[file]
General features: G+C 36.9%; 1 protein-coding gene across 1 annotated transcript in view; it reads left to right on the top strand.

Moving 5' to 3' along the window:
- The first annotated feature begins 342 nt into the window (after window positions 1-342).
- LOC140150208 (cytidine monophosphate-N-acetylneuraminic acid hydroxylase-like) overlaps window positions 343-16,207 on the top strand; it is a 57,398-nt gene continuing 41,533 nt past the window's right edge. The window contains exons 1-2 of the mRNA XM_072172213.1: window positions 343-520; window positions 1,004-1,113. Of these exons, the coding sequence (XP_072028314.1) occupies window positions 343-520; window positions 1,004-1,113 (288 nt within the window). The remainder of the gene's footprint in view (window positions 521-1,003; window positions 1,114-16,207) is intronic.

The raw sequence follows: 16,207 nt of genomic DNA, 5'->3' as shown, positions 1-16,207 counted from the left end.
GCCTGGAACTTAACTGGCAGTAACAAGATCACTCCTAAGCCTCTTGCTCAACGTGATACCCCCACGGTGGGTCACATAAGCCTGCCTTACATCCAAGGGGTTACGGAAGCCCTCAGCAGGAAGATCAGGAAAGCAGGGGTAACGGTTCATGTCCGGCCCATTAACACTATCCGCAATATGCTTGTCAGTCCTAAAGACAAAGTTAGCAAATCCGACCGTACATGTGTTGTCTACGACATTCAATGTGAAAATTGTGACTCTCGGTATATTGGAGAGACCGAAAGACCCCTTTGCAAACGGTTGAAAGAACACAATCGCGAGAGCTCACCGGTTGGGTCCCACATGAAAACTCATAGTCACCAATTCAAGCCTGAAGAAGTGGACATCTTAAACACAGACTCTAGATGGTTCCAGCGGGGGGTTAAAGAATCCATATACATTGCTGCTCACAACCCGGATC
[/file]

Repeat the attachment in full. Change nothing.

General features: G+C 36.9%; 1 protein-coding gene across 1 annotated transcript in view; it reads left to right on the top strand.

Moving 5' to 3' along the window:
- The first annotated feature begins 342 nt into the window (after window positions 1-342).
- LOC140150208 (cytidine monophosphate-N-acetylneuraminic acid hydroxylase-like) overlaps window positions 343-16,207 on the top strand; it is a 57,398-nt gene continuing 41,533 nt past the window's right edge. The window contains exons 1-2 of the mRNA XM_072172213.1: window positions 343-520; window positions 1,004-1,113. Of these exons, the coding sequence (XP_072028314.1) occupies window positions 343-520; window positions 1,004-1,113 (288 nt within the window). The remainder of the gene's footprint in view (window positions 521-1,003; window positions 1,114-16,207) is intronic.

The raw sequence follows: 16,207 nt of genomic DNA, 5'->3' as shown, positions 1-16,207 counted from the left end.
GCCTGGAACTTAACTGGCAGTAACAAGATCACTCCTAAGCCTCTTGCTCAACGTGATACCCCCACGGTGGGTCACATAAGCCTGCCTTACATCCAAGGGGTTACGGAAGCCCTCAGCAGGAAGATCAGGAAAGCAGGGGTAACGGTTCATGTCCGGCCCATTAACACTATCCGCAATATGCTTGTCAGTCCTAAAGACAAAGTTAGCAAATCCGACCGTACATGTGTTGTCTACGACATTCAATGTGAAAATTGTGACTCTCGGTATATTGGAGAGACCGAAAGACCCCTTTGCAAACGGTTGAAAGAACACAATCGCGAGAGCTCACCGGTTGGGTCCCACATGAAAACTCATAGTCACCAATTCAAGCCTGAAGAAGTGGACATCTTAAACACAGACTCTAGATGGTTCCAGCGGGGGGTTAAAGAATCCATATACATTGCTGCTCACAACCCGGATC